Let's say my busiest Storage Server has 73GB of free memory. Applying the formula we get to: 73*0.7=51.1GB.
Exadata architecture was built to spread the workload evenly across all the Storage grid, so you will notice that the Storage Servers use pretty much the same amount of memory (RAM).
Here comes the action and fun. To implement this we must first check how much memory is available in our Storage Servers by running this from dcli (make sure your cell_group file is up-to-date):
In my case the cel01 is the Storage Server which is using more memory than others. Let's check some details of this Storage Server:
From the output below we can see that the parameter ramCacheMode is set to Auto while ramCacheMaxSize and ramCacheSize are 0. These are the default values and mean the RAM Cache feature is not enabled.
This Storage Server has ~73GB of free/available memory (RAM):
Now we can enable the RAM Cache feature by changing the parameter ramCacheMode to On:
Immediately after the change we check the free/available memory (RAM) in the Storage Server operation system:
Please notice that not much was changed, that is because the memory is available for the Storage Server to use for RAM Cache, but it does not mean that it will allocate/use it as soon as we enable the RAM Cache feature.
We can see that only 10GB was defined in the ramCacheMaxSize and ramCacheSize parameters:
To easily notice that we can run the following query from cellcli:
To reduce the memory used by the RAM Cache feature we can simply change the ramCacheMaxSize parameter:
If we check the values of the RAM Cache parameters we will see this:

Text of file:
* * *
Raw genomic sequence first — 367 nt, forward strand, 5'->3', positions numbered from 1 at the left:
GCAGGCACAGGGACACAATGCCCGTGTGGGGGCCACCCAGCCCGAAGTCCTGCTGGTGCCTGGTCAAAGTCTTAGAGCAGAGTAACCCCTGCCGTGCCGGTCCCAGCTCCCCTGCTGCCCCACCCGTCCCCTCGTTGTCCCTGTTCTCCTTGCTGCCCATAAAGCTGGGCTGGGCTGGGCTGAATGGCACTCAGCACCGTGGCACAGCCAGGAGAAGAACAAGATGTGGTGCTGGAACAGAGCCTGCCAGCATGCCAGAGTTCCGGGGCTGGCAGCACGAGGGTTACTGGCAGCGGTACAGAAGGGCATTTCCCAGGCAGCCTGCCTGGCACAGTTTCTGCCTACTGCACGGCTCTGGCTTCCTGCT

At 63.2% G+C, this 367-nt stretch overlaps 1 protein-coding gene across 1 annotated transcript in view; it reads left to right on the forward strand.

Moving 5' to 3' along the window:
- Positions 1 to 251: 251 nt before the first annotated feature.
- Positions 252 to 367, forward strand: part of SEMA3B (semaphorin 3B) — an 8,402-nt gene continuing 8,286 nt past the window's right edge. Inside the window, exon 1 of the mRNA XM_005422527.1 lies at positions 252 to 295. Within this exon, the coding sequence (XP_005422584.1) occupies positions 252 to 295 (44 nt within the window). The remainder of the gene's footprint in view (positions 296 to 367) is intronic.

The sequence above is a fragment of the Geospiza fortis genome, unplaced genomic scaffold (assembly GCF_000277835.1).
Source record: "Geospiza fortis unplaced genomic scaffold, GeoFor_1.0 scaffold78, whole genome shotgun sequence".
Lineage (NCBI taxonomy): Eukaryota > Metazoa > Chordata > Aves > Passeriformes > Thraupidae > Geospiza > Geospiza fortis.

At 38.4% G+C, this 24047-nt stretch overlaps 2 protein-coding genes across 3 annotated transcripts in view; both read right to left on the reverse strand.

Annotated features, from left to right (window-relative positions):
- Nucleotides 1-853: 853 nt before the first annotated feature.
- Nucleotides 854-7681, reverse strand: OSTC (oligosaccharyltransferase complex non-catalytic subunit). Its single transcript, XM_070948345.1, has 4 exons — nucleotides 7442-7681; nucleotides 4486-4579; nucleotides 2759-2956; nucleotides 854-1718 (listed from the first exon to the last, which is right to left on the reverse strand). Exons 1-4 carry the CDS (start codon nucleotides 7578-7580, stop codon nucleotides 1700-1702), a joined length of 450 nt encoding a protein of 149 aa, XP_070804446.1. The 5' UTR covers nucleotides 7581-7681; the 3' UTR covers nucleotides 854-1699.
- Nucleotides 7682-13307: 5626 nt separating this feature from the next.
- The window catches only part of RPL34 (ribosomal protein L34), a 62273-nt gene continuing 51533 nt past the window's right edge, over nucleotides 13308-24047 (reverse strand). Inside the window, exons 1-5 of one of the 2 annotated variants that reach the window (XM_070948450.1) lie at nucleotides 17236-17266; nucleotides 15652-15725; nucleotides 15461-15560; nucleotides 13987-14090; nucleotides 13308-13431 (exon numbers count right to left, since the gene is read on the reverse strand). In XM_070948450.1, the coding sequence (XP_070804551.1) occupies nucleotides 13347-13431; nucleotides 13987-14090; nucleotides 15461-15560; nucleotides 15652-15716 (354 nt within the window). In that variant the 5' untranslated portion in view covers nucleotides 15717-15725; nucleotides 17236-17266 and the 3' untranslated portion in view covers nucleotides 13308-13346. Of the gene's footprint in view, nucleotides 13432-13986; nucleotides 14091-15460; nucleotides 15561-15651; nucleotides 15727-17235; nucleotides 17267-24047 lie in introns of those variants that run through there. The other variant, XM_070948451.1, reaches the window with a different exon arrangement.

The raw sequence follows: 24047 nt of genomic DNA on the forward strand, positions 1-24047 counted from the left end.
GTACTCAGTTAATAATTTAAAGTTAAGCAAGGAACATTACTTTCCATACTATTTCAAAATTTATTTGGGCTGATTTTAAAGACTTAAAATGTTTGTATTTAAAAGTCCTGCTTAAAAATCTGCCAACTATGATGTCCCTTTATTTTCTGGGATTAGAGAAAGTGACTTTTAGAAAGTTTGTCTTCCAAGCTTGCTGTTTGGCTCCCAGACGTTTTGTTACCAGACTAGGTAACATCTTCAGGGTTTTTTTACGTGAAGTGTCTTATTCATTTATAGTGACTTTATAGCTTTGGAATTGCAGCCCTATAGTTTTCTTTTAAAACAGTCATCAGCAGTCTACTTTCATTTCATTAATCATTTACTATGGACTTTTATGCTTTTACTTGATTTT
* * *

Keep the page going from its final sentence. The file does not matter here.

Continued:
As soon as the database blocks start being copied to the RAM Cache we will see the ramCacheSize value increasing:
Increasing a bit more:
When checking again it takes a while for the cellsrv to populate the RAM Cache with some blocks copied from the Flash Cache:
Setting it back to Auto make it clear everything again:
Now we will adjust to the value we got from our calculation of 70% of the free memory:
With that configuration in place in case we want to be notified if the Storage Server is running out memory we can quickly create a threshold based on the Cell Memory Utilization (CL_MEMUT) metric to notify us when the memory utilization goes beyond 95%:
To sum up, RAM Cache or, originally named, In-Memory OLTP Acceleration is a feature available only on Oracle Exadata Database Machine X6 or higher with at least the 18.1 image. Also only available for the Oracle Database 188.8.131.52 with April 2018 DBRU or higher. It helps us to extend the database buffer cache to the free RAM in the Storage Servers, but only for read operations, since RAM is not persistent. For persistent memory Oracle introduced the Persistent Memory Cache with Oracle Exadata Database Machine X8M.
It is worth to mention that a database will only leverage RAM Cache when there is pressure on the database buffer cache. The data blocks which are present in the RAM Cache are persistently stored in the Storage Server's Flash Cache, so when a server process on the database side requests a block that is no longer stored in the database buffer cache, but is in the RAM Cache, the cellsrv will send this block from the RAM Cache to the buffer cache for the server process to read it and it will be faster to read from the RAM Cache instead of reading it from the Flash Cache or disk
I consider the In-Memory OLTP Acceleration feature just a plus for our Exadata environment, this is not a magic solution. Since almost always we see free memory in the Storage Server this is a way of using the resources we already paid for.
Happy caching! See you next time!